Saturday, 29 June 2013

In and out those dusty... spent bluebells

Well, what do you expect to do of a Saturday afternoon?

Me? I have a nice job to do and that is clearing out the dead foliage and ‘blown’ stems of my bluebell plants. They grow in many places in my garden and I love them for more than one reason. When the first leaves begin to appear they tend to fight for space with the yellow aconites. This can be good and bad. The good being the aconites tend to flower first but some years, depending on the late winter/ spring season, they flower concurrently. Then the contrast between the strong yellow and the vibrant blues and lilacs is very pretty.

They both have a ‘good’ factor in that they prevent other weeds from flourishing in those spaces but the bad is that both aconites and bluebells are very invasive and have to be ‘culled’ quite drastically some years.  

Again, depending on the spring weather, my bluebells might have a spell contrasting with my yellow ‘Welsh’ poppies (Meconopsis Cambrica) and my spectacular large red poppies (Papaver).

Hyacinthoides non-scripta (formerly Endymion non-scriptus or Scilla non-scripta), the common bluebell has been in my garden for decades- possibly even since the 1820s. It is the bulbous perennial plat that is found in woods all over the UK and parts of mainland Europe (northern Spain)
It is protected under UK law in the wild and I would never completely remove it from my own garden, though I do have to limit its growth at times.

Unless I really investigate my species (possible plural in my garden) what I have may be a hybrid version - Hyacinthoides massartiana - which is a cross between the H. non-scripta variety and the Spanish variety (H. Hispania)

Whatever it is/them – I like it/them.  

So, the task today is to remove the considerable still slightly fleshy leaves and the spent stalks and dump them on my overfilled compost heap.


If I’m not writing anything else for a while today you’ll know why! 

However, I'll leave you with two bluebell poems by two of the famous Bronte sistes, Anne and Emily. 


The Bluebell is the sweetest flower
That waves in summer air:
Its blossoms have the mightiest power
To soothe my spirit's care.

There is a spell in purple heath
Too wildly, sadly dear;
The violet has a fragrant breath,
But fragrance will not cheer,

The trees are bare, the sun is cold,
And seldom, seldom seen;
The heavens have lost their zone of gold,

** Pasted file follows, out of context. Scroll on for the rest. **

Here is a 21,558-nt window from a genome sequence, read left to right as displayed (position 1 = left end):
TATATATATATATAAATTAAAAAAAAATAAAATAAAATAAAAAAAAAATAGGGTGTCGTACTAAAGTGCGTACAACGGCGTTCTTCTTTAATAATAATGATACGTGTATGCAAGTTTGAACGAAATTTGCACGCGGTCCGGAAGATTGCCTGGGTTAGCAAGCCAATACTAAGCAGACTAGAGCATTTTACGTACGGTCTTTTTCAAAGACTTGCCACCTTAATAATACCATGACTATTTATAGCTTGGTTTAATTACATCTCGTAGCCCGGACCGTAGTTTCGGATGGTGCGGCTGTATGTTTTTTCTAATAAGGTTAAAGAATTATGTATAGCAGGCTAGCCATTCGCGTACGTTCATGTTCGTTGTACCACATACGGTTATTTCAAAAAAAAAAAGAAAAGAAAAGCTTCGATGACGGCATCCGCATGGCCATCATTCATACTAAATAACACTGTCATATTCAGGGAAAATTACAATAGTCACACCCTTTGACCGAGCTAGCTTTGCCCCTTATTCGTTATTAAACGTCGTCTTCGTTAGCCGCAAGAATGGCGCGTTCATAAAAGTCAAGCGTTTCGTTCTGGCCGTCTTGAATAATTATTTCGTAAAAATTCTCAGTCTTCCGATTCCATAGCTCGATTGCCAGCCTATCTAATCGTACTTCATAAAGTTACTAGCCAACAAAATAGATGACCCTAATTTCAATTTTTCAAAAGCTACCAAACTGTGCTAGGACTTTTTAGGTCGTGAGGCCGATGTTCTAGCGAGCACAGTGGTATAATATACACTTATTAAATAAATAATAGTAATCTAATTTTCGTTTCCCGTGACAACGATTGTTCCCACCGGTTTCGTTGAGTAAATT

And earth her robe of green.

And ice upon the glancing stream
Has cast its sombre shade;
And distant hills and valleys seem
In frozen mist arrayed.

The Bluebell cannot charm me now,
The heath has lost its bloom;
The violets in the glen below,
They yield no sweet perfume.

But, though I mourn the sweet Bluebell,
'Tis better far away;
I know how fast my tears would swell
To see it smile to-day.

For, oh! when chill the sunbeams fall
Adown that dreary sky,
And gild yon dank and darkened wall
With transient brilliancy;

How do I weep, how do I pine
For the time of flowers to come,
And turn me from that fading shine,
To mourn the fields of home!

Emily Bronte

The Bluebell
A fine and subtle spirit dwells
In every little flower,
Each one its own sweet feeling breathes
With more or less of power.
There is a silent eloquence
In every wild bluebell
That fills my softened heart with bliss
That words could never tell.

Yet I recall not long ago
A bright and sunny day,
'Twas when I led a toilsome life
So many leagues away;

That day along a sunny road
All carelessly I strayed,
Between two banks where smiling flowers
Their varied hues displayed.

Before me rose a lofty hill,
Behind me lay the sea,
My heart was not so heavy then
As it was wont to be.

Less harassed than at other times
I saw the scene was fair,
And spoke and laughed to those around,
As if I knew no care.

But when I looked upon the bank
My wandering glances fell
Upon a little trembling flower,
A single sweet bluebell.

Whence came that rising in my throat,
That dimness in my eye?
Why did those burning drops distil —
Those bitter feelings rise?

O, that lone flower recalled to me
My happy childhood's hours
When bluebells seemed like fairy gifts
A prize among the flowers,

Those sunny days of merriment
When heart and soul were free,
And when I dwelt with kindred hearts
That loved and cared for me.

I had not then mid heartless crowds
To spend a thankless life
In seeking after others' weal
With anxious toil and strife.  

'Sad wanderer, weep those blissful times
That never may return!'
The lovely floweret seemed to say,
And thus it made me mourn.

Anne Bronte

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